Citizens Advice Scotland continues debt campaign with new overdraft statistics
More than half a million people in Scotland expect to increase the use of their overdraft during the cost of living crisis, analysis from Citizens Advice Scotland has found.
Analysis by the charity of polling by YouGov found that 506,342 people expected to increase their overdraft use. Previous analysis from the charity found around 780,000 people expected to increase their credit card use. Meanwhile, around 460,000 people expect to go into debt, while 644,000 anticipate an increase in their existing debt.
Last week, inflation was announced to have increased to 10.4% in February, while interest rates increased to 4.25%.
The charity is releasing the figures as part of its ‘Debt Happens’ campaign, which is encouraging people who are worried about money and debt to seek advice from their local CAB or online.
The Citizens Advice network has been helping people through the cost of living crisis, including the following anonymous case which saw a disabled woman have her overdraft facility cancelled and was told to use a credit card instead.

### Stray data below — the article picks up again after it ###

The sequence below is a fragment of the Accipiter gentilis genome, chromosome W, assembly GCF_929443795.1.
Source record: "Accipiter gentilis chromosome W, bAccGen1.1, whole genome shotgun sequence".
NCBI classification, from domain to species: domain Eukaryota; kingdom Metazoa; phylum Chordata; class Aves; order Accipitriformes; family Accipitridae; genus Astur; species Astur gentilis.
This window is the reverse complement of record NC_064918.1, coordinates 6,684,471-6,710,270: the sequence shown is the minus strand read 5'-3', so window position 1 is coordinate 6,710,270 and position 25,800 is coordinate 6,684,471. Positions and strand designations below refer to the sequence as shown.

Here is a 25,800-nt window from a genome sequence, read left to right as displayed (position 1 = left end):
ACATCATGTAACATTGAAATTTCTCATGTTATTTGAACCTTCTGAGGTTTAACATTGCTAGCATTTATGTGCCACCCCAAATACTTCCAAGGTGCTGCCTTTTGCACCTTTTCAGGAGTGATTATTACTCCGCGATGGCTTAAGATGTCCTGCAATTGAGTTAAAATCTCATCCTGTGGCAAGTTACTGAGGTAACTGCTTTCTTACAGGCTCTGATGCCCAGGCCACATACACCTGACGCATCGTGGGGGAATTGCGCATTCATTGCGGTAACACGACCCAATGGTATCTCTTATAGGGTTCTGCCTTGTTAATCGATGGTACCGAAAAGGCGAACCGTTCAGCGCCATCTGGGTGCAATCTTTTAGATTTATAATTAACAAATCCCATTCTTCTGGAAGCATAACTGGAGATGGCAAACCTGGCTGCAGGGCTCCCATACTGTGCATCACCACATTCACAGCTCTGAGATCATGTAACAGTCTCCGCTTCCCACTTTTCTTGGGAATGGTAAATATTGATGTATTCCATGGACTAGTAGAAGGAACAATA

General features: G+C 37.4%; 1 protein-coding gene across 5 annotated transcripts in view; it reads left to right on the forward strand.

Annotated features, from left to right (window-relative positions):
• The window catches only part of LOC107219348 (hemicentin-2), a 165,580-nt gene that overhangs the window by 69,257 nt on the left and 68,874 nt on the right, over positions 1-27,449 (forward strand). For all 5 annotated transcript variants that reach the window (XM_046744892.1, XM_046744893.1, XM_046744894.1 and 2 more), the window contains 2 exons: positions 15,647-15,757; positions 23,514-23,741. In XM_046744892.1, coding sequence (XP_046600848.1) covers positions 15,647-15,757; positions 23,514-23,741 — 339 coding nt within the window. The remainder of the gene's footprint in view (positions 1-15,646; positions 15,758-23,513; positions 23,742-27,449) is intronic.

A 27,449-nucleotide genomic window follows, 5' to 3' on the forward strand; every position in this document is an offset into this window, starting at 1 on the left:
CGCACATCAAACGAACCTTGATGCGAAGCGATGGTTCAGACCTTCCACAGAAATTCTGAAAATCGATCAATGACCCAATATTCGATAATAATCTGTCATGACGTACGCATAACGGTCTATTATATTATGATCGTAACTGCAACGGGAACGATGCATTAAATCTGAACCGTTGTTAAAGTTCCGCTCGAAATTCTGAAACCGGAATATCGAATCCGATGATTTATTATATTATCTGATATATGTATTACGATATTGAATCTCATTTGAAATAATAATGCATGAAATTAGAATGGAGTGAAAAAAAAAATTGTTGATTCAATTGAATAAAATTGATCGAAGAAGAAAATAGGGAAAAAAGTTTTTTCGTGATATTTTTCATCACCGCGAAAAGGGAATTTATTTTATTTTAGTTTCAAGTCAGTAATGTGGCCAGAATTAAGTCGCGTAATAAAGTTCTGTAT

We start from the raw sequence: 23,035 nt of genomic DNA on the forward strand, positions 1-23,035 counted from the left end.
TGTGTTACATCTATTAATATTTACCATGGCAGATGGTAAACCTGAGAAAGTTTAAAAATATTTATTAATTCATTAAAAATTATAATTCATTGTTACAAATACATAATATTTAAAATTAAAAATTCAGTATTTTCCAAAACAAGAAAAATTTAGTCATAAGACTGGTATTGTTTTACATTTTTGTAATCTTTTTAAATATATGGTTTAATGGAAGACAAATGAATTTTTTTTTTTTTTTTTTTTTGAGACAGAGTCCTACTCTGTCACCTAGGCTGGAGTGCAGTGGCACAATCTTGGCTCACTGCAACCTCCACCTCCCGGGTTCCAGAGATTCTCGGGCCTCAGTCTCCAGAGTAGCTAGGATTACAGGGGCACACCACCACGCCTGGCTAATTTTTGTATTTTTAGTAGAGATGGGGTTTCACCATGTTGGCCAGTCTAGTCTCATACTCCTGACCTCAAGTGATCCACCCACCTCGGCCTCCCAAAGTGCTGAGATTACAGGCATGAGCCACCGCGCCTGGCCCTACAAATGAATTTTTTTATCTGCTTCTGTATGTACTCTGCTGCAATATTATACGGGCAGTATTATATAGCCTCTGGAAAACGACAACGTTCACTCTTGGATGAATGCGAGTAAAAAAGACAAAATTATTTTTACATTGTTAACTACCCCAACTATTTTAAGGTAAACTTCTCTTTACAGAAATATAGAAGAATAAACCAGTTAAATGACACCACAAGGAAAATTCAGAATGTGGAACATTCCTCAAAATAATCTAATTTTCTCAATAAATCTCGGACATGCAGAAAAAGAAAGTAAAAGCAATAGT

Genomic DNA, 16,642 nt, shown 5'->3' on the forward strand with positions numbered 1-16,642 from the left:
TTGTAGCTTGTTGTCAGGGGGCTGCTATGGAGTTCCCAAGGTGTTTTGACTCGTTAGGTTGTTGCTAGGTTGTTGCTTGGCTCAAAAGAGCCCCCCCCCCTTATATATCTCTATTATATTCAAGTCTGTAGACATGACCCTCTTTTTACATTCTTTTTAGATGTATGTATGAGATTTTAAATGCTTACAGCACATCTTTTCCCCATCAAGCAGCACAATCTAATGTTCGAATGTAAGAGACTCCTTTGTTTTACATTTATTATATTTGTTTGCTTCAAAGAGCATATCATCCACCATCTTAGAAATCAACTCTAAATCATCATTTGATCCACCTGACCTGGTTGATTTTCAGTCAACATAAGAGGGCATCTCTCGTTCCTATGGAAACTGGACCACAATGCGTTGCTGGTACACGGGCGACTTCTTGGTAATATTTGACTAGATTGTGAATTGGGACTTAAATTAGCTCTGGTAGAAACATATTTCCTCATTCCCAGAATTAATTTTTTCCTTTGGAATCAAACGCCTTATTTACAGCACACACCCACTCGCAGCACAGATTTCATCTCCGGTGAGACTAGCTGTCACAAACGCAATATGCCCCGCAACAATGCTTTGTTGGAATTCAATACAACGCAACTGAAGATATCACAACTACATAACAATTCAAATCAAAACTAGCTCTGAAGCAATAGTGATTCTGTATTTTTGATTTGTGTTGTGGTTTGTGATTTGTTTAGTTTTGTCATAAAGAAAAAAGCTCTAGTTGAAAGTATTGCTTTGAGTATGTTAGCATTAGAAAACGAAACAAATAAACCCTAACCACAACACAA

A woman with a health condition that stops her from working sought advice from a west of Scotland CAB after being told by her bank that her £900 overdraft facility would be stopped. The woman was told her income was insufficient to be eligible for the service, ending emergency line of credit which could provide a cushion against rising cost of living crisis.
The woman was concerned without their overdraft, they may not be able to afford travel for hospital appointments. When speaking to their bank about their concerns and the bank explained that their benefits were not considered eligible income, the bank advised the woman use a credit card.
Commenting on the analysis, CAS financial health spokesperson Myles Fitt said: “An overdraft facility can be an absolute lifeline for people rather than relying on high cost credit, however the scale of people who expect to dip into it more shows that people are struggling more and more to cover monthly payments for day to day spending.
“We went straight from the pandemic to the worst cost of living crisis in living memory and that has worn people’s financial resilience right down. It’s a problem lots of people are having.
“If you are worried about money then seek advice from the Citizens Advice network as soon as possible.
“The network can provide specialist debt advice which can perhaps restructure or reduce your repayments, and advisers can also look at ways to maximise your income.
“It is easy to be cynical and think there is no help out there for you, but one in six people who sought advice last year from the Citizens Advice network saw a financial gain, the average value of which was over £4,200.
“The most important thing is to not put things off, and let money and debt worries build up until they are overwhelming. Our advice is free, impartial and confidential. We never charge anyone for advice and we are for everyone, whether you are in work or not. Debt happens, but the Citizens Advice network can help you through it.”